In a crowded room at the Washington Hilton on Friday night, Rep. John Fleming, R-La., spoke into a microphone to be heard over a throng of black-tie revelers.
“This is important, this is serious,” Fleming said, not the least bit seriously. “On this solemn equation, I would like to propose a toast …”
No one at this particular after-party seemed to notice the noun slip-up from Fleming, who was decked out in beads and a “Chairman 2014” rhinestone pin — because this was Washington Mardi Gras, the biggest D.C. party you’ve probably never heard of, where fun and fancy trump correctness, political and grammatical.
It is perhaps the sole event in this high-stakes midterm election year that could, night after night, draw challengers Rep. Bill Cassidy, R-La., and Sen. Mary Landrieu, D-La., to the same venue to socialize with scores of passionate supporters and detractors -- with some awkwardness, but no outward enmity.
For three nights each year, the same hotel that annually hosts the White House Correspondents dinner is booked up top to bottom, en masse, by thousands of Louisianans who come to Washington to schmooze and booze with businesspeople, lobbyists and lawmakers who make some claim to the Pelican State.
The hotel bar becomes the “65th Parish,” a nod to the state’s 64 parishes. Each member of the congressional delegation hosts a hospitality suite, open for a few hours daily, to receive visitors.
Landrieu's suite was decorated with a French Quarter lamppost and “Landrieu Lane” street sign. And each evening, the hotel ballroom is transformed into a cajun spectacle, including a pageant Friday and parade Saturday, with extravagant entertainment, drinks and food -- all furnished by corporate sponsors and not subject to the standard congressional ethics rules.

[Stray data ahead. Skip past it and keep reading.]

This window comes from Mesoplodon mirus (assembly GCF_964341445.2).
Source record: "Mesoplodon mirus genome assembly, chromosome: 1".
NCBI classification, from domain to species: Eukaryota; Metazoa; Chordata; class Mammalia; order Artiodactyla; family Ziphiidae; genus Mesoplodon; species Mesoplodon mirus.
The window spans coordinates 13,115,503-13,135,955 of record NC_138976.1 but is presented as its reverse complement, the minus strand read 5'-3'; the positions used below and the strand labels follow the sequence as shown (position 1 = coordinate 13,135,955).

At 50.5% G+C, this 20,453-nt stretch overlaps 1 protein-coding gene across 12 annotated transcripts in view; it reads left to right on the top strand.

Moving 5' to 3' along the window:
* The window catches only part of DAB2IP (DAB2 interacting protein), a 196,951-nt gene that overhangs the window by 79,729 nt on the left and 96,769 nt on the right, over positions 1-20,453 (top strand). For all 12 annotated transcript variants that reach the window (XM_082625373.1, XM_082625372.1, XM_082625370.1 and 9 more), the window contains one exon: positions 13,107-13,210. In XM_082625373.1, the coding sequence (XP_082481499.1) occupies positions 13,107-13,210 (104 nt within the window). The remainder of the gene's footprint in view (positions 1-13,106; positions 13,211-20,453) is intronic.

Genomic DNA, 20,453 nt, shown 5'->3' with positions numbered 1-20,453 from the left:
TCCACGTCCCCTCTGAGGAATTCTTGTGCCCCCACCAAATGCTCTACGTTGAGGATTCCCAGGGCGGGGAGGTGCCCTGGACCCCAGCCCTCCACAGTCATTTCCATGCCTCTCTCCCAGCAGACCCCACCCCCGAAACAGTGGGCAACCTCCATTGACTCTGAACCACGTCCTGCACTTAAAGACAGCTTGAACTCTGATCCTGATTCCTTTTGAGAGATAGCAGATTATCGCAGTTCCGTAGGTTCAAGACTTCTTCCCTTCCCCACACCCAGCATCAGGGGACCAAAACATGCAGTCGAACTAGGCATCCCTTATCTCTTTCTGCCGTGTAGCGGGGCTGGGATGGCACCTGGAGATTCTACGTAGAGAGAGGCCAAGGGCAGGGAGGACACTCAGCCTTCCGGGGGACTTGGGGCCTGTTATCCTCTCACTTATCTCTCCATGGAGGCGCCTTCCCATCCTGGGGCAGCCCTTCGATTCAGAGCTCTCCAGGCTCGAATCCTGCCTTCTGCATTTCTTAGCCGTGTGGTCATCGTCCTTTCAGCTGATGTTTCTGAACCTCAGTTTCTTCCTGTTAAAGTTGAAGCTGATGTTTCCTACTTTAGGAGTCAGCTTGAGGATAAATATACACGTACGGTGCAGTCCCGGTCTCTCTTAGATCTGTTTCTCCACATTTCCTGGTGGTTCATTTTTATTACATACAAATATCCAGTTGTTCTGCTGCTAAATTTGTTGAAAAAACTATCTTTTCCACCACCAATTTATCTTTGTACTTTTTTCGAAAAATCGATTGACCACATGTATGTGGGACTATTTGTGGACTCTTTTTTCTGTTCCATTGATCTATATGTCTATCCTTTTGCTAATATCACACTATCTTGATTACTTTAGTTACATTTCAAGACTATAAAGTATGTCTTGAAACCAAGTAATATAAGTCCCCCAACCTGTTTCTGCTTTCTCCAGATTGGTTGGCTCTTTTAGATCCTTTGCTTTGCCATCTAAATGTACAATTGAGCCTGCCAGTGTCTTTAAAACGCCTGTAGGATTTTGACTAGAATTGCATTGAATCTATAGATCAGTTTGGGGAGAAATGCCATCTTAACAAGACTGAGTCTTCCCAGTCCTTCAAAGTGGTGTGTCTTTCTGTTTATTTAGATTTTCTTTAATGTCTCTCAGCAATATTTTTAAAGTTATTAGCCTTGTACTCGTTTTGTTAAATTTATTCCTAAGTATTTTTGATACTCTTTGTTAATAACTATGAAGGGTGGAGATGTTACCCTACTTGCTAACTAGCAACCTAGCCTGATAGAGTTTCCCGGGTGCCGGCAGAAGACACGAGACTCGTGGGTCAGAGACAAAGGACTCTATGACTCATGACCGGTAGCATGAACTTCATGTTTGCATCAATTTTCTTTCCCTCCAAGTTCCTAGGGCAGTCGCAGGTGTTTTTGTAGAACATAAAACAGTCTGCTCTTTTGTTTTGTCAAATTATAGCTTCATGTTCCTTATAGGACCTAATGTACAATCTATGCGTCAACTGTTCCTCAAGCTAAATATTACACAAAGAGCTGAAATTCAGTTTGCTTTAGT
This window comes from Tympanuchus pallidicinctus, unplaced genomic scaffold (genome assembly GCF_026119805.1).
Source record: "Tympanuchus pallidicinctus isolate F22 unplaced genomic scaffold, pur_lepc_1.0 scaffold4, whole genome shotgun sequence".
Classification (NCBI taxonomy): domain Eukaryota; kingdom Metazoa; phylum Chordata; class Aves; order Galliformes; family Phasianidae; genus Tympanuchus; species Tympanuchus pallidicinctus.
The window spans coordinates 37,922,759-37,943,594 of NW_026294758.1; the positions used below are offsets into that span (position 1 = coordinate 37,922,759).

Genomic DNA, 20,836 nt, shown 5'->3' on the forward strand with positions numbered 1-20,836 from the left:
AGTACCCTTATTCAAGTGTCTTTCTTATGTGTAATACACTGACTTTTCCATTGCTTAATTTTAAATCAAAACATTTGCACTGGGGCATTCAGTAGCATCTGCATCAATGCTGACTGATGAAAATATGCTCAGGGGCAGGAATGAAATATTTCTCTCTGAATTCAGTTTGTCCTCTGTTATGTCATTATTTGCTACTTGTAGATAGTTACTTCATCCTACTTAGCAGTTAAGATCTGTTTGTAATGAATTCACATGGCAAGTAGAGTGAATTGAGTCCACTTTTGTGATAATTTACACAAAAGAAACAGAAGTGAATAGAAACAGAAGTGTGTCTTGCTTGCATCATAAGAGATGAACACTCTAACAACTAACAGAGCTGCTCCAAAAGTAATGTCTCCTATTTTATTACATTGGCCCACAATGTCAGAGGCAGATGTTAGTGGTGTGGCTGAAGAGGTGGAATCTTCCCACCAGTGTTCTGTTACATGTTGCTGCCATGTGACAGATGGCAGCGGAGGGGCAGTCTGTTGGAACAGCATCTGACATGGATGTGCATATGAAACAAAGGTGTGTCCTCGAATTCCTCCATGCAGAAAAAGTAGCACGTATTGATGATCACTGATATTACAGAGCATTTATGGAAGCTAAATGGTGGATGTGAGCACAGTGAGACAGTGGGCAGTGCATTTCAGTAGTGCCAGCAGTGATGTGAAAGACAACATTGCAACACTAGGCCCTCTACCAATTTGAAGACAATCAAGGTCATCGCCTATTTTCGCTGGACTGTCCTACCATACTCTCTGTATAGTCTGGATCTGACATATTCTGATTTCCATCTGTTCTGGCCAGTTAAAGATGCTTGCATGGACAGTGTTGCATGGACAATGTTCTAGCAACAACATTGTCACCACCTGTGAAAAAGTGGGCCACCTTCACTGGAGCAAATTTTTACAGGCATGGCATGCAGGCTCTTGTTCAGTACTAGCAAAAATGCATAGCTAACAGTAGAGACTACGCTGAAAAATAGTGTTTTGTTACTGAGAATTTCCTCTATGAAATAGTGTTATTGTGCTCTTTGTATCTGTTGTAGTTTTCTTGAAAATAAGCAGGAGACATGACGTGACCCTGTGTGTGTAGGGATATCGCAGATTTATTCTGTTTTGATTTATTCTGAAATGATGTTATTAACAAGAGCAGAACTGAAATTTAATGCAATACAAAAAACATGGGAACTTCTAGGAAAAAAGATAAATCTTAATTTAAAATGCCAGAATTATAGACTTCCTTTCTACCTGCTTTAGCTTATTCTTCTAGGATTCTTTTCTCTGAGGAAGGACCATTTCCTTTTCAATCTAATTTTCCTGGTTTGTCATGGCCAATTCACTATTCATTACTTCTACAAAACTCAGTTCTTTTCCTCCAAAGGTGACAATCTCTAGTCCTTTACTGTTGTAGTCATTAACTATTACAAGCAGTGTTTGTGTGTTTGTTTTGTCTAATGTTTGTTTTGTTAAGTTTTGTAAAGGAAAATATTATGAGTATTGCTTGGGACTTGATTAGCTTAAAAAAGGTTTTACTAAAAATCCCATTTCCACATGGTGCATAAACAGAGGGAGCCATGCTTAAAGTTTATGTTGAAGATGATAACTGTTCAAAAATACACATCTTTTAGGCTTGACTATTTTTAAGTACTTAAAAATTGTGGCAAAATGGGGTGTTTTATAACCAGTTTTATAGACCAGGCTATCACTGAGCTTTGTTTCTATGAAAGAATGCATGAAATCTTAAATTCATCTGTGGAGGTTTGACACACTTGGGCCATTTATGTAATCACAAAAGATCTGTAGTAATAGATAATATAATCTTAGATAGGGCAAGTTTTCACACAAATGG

The tradition dates to 1944, when a modest group of Washington-based Louisianans organized a Mardi Gras ball at the Statler Hotel, now the Capital Hilton. It has in the years since exploded into a marathon celebration that has drawn appearances by presidents and vice presidents. Each year it is a landmark political event, where consultants comb for business and politicians mine for support.
It was no less so this year, with those entrenched in Louisiana politics keenly aware of the state's banner Senate race. Landrieu, who will be seeking a third term, is among the most vulnerable Democrats in 2014, and the race is a must-win for Republicans if they hope to take a majority in the Senate.
Landrieu used Washington Mardi Gras to the best of her political advantage, one day appearing on a local Washington TV news program with Al Sunseri, president of New Orleans-based P&J Oyster Company, to tout her state’s oyster industry.
“Our production is down about half since the Gulf Coast oil spill, but we’re up, oysters are safe, they’re wonderful to eat, they’re very tasty,” she grinned in the interview, in which she ported an apron and often draped her arm around Sunseri.
At the Hilton on Friday night, Sen. David Vitter, R-La., the “captain” of this year's Mardi Gras, pointed to Landrieu and Cassidy's face-off as a particular source of awkwardness this year. “There are certainly undercurrents of tension,” he said.
“There are 20 people here at any given time who hate each other,” Vitter added. “But they put that aside to have a good time.”
As it happens, Vitter, who will run for Louisiana governor next year, was nearly guaranteed to cross paths with his potential challenger, New Orleans Mayor Mitch Landrieu, who attended Mardi Gras and is rumored to be weighing a bid for governor. But Vitter’s campaign was in full swing during the festivities, and his staff blanketed the hotel’s rooms with door hangers.
On Friday night, though, another member of the Vitter family was in the spotlight: his daughter, Sophie, who had been picked as one of the pageant princesses. The group, among them daughters of other lawmakers and political donors, waited in an anteroom in multi-thousand-dollar crowns, and Sophie waved back as her mother, Wendy Vitter, waved from outside before rushing into the ballroom.